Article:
Industrial design programs are offered by community colleges, art and design colleges and universities. Degree programs can be found at the associate's, bachelor's, master's and doctoral levels.
Top Industrial Design Schools
Some of the postsecondary institutions offering industrial design programs are listed below.
|College/University||Location||Institution Type||Degrees Offered||Tuition and Fees* (2015-2016)|
|Rhode Island School of Design||Providence, RI||4-year, Private||Bachelor's, Master's||$45,840 (Undergraduate); $45,840 (Graduate)|
|Art Center College of Design||Pasadena, CA||4-year, Private||Bachelor's, Master's||$39,230 (Undergraduate); $41,432 (Graduate)|
|Carnegie Mellon University||Pittsburgh, PA||4-year, Private||Bachelor's||$50,665 (Undergraduate)|
|Cranbrook Academy of Art||Bloomfield Hills||2-year, Private||Master's||$35,886 (Graduate)|
|California College of the Arts||San Francisco, CA||4-year, Private||Bachelor's||$43,708 (Undergraduate)|
|Pratt Institute||Brooklyn, NY||4-year, Private||Bachelor's, Master's||$46,586 (Undergraduate); $30,570 (Graduate)|
|Ohio State University||Columbus, OH||4-year, Public||Bachelor's, Master's||$10,037 In-state (Undergraduate); $12,425 In-state (Graduate)|
|Rochester Institute of Technology||Rochester, NY||4-year, Private||Bachelor's, Master's||$37,124 (Undergraduate); $40,426 (Graduate)|
|University of Illinois - Urbana-Champaign||Champaign, IL||4-year, Public||Bachelor's||$15,054 In-state (Undergraduate)|
Source: *National Center for Education Statistics (NCES)
School Selection Criteria
When selecting an industrial design school, students may find the following considerations helpful.
- Schools should be accredited by the National Association of Schools of Art and Design (NASAD); they periodically have their programs reviewed to make sure they meet the association's standards for education.
- Since the ability to incorporate digital graphics is essential for industrial design, students might benefit by selecting a program that emphasizes the use of programs like Photoshop or Adobe Creative Suite.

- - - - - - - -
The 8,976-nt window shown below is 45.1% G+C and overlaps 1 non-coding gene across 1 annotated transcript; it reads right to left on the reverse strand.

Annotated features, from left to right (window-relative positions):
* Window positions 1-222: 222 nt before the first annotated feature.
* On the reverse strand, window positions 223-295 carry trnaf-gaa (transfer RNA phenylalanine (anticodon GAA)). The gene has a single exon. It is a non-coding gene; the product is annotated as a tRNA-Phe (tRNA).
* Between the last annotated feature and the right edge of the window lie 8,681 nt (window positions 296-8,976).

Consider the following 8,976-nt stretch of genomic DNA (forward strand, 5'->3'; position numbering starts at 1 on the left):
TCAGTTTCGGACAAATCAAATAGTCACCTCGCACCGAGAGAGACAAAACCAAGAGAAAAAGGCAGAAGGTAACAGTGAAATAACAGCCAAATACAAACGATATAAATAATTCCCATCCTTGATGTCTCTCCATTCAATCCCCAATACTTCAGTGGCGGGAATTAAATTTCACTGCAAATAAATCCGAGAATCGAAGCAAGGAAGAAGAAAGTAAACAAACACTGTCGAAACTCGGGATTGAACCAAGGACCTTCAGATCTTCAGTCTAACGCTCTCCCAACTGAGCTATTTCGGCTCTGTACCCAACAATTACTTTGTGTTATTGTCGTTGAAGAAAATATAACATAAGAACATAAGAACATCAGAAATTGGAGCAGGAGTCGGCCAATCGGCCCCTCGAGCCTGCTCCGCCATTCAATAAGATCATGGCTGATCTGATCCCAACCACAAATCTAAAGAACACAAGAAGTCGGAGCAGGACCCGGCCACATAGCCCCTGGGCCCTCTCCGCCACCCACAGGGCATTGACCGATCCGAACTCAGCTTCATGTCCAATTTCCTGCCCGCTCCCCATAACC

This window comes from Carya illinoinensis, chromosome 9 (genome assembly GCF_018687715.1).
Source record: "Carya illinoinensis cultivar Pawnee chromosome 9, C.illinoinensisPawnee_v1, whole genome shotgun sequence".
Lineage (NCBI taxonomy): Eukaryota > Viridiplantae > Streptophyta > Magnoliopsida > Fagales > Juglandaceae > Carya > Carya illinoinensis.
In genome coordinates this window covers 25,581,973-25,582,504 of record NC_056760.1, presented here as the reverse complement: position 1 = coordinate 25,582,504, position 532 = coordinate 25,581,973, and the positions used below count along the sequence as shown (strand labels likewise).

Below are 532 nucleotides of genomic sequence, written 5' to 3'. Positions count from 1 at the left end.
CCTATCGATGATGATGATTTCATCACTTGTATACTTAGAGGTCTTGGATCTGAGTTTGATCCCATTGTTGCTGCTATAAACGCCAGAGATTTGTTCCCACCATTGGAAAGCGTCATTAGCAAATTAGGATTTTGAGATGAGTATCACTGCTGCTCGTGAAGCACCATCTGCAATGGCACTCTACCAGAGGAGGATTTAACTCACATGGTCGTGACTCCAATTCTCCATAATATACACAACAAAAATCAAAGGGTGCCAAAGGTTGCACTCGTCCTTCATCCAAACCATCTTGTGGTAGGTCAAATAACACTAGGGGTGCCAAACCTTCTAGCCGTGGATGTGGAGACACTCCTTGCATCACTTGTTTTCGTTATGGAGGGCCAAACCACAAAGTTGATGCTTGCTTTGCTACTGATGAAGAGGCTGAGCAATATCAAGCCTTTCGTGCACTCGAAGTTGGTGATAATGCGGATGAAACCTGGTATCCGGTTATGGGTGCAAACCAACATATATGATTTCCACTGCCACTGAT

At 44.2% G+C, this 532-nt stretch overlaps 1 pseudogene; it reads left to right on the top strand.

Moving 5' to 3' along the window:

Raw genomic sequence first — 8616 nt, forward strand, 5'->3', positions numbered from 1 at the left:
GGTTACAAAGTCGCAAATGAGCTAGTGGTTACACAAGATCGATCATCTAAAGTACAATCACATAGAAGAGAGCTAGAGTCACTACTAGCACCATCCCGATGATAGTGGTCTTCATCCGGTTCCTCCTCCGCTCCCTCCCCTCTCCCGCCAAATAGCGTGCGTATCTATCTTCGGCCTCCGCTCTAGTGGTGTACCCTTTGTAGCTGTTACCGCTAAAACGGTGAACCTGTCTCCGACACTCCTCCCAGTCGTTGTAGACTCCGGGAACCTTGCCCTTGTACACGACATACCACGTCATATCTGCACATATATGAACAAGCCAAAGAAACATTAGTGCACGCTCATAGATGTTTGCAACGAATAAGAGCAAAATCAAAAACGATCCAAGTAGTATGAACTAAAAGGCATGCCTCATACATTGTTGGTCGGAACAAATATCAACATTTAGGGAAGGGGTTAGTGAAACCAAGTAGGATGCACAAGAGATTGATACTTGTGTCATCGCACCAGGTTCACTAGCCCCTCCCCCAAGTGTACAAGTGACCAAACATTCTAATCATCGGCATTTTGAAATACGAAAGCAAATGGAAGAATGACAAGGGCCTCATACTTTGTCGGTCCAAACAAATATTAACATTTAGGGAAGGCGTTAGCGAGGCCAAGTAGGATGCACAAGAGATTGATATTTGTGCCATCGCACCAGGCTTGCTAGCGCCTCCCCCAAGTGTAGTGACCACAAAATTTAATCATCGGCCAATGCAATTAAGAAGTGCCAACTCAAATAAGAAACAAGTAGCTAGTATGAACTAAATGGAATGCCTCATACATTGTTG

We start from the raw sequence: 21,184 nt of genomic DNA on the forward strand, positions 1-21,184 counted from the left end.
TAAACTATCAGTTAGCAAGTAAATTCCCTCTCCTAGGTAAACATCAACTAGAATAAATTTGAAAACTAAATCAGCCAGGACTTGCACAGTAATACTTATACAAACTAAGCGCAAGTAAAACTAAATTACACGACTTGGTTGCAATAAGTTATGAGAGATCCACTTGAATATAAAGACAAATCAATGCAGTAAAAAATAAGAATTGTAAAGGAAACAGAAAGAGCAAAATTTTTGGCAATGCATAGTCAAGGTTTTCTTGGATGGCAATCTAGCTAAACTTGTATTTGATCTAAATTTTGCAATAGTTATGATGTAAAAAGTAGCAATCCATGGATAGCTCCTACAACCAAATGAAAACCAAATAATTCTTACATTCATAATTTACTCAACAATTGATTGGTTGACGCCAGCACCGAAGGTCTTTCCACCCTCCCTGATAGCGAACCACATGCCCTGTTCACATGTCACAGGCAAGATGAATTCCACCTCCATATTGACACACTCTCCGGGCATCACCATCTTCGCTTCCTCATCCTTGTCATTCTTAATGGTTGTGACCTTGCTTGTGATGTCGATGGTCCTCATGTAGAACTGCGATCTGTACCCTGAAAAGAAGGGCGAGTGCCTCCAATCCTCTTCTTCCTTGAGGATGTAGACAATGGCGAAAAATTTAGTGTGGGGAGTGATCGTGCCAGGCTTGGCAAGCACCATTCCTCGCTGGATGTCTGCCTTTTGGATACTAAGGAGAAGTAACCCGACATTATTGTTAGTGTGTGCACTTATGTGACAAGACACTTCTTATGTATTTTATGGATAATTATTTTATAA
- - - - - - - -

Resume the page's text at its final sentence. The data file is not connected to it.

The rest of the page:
- Many schools post recent graduates' portfolios on their websites, so prospective industrial design students might look at alumni portfolios to aid in deciding if a school will fit their needs.
- An industrial design program that offers the opportunity to complete a cooperative internship prior to graduation could give students an advantage in the competitive field of industrial design.
Professional Certificate Programs
Professional certificate programs, which can range from as few as five courses to more than 15, are geared toward students who already hold a degree in another field and wish to become industrial designers. In some programs, students compile a portfolio of their work.
Bachelor's Degree Programs
In most bachelor's-level programs in industrial design, the first year is devoted to completion of general education courses, including some introductory design courses. The second year typically focuses on general studies in studio and design techniques. The final two years are dedicated to advanced professional training, culminating with the completion of a senior portfolio. Students are often required to complete an internship or cooperative work experience.
Master's Degree Programs
While there aren't many graduate-level industrial design programs, students might consider a master's program in architecture or design development. These degrees typically can be completed in under three years and allow students to select a focus area, such as visualization or product development. Some programs require students to complete a thesis or final project.
Doctoral Degree Programs
Students interested in researching or teaching industrial design at the university level likely will need to complete a Ph.D. program in design or architecture with a focus in industrial design. Doctoral candidates generally need to attend several seminars in addition to completing advanced coursework. Students need to complete a dissertation or research project.
Choosing an industrial design school begins with determining what degree level you plan to pursue, because programs are often available at both the undergraduate and graduate levels. Other factors that might be considered include program accreditation, tuition and the opportunity to gain workplace experience.